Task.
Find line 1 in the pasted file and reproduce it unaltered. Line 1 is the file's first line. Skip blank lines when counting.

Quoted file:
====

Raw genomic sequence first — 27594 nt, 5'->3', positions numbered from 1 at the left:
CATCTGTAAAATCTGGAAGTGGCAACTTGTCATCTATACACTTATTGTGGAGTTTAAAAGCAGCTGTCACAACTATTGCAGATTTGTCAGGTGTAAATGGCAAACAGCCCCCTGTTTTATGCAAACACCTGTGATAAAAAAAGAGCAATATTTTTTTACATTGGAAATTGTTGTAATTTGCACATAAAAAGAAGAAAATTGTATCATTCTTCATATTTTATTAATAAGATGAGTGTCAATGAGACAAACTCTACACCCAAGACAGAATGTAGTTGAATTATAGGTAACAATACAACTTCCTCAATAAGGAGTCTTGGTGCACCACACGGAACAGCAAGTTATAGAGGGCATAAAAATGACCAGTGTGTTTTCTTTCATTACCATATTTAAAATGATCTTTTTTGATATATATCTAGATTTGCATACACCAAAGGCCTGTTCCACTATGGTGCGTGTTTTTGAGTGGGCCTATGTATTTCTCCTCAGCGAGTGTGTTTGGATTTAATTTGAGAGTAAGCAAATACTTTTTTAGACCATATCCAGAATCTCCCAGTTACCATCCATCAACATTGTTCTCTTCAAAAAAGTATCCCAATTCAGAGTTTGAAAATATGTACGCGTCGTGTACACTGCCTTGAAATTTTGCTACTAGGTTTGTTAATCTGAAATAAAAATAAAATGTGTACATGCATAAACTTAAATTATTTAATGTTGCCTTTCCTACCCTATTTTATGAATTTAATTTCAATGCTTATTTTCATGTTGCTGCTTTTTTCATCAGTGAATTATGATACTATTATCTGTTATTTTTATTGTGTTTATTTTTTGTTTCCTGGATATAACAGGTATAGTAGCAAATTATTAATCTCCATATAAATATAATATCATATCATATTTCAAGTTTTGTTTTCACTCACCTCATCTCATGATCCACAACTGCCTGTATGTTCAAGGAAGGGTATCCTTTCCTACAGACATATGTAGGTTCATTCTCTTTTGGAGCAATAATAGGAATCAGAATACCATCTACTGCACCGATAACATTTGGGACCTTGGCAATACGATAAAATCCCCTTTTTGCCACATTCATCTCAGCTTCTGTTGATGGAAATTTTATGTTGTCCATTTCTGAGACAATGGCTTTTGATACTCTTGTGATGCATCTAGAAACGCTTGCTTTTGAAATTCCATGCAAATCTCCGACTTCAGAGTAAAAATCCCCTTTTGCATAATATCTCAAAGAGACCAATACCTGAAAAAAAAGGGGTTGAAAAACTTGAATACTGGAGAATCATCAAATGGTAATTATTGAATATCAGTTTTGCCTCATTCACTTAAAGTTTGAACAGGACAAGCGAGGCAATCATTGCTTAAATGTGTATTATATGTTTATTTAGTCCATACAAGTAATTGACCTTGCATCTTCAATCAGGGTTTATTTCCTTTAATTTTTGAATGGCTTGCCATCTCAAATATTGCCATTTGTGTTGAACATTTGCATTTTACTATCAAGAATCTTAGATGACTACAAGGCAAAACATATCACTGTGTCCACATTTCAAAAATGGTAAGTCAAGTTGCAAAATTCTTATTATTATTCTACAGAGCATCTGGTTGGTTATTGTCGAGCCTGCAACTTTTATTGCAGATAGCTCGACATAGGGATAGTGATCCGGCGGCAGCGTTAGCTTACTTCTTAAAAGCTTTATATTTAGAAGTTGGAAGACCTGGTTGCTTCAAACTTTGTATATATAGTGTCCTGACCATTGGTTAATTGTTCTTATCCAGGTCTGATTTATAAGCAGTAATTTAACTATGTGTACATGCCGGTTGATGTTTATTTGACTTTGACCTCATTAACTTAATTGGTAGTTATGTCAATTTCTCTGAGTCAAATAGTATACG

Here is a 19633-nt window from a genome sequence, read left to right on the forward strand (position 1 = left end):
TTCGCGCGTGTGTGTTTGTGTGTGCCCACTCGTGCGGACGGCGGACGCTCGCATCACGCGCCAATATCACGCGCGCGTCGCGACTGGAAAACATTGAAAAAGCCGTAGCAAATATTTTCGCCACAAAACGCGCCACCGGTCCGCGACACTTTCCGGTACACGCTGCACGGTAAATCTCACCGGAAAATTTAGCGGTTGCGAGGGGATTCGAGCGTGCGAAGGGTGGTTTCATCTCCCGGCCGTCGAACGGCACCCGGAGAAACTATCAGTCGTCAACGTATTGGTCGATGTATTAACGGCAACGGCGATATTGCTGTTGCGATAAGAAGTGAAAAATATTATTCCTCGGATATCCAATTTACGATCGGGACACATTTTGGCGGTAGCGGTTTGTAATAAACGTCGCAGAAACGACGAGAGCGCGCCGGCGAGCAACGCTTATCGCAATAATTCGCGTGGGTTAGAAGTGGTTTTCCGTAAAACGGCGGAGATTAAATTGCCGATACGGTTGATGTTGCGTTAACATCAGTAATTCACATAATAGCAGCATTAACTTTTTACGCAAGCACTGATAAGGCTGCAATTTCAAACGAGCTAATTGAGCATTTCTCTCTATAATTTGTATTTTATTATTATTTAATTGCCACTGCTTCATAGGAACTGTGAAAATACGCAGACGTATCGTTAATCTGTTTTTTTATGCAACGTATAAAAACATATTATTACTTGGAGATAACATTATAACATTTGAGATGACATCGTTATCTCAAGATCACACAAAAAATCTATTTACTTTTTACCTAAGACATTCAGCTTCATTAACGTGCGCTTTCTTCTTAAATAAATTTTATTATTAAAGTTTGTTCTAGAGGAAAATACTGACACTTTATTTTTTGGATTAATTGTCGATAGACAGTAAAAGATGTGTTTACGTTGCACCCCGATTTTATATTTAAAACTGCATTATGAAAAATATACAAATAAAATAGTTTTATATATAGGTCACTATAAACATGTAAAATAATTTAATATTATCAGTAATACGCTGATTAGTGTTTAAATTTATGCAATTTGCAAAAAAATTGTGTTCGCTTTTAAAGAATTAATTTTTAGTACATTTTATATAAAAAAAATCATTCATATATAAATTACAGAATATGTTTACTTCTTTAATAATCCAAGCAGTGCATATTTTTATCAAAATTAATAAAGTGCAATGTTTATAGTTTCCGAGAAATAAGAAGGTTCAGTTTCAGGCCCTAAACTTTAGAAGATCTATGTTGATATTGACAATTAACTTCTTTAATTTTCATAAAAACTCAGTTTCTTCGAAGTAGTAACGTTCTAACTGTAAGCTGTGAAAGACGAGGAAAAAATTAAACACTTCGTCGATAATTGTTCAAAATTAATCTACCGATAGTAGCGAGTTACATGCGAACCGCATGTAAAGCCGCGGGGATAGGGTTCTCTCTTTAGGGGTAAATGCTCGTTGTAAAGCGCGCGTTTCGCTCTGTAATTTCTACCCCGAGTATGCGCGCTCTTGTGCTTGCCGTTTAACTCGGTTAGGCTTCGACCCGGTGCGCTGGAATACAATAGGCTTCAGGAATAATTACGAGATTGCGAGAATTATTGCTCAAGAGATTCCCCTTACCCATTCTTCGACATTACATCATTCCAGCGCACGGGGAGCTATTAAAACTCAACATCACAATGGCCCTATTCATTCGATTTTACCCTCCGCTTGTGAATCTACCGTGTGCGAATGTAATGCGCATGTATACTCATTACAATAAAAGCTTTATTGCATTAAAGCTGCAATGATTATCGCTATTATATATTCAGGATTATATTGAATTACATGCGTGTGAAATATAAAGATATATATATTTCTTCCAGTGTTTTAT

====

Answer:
Raw genomic sequence first — 27594 nt, 5'->3', positions numbered from 1 at the left: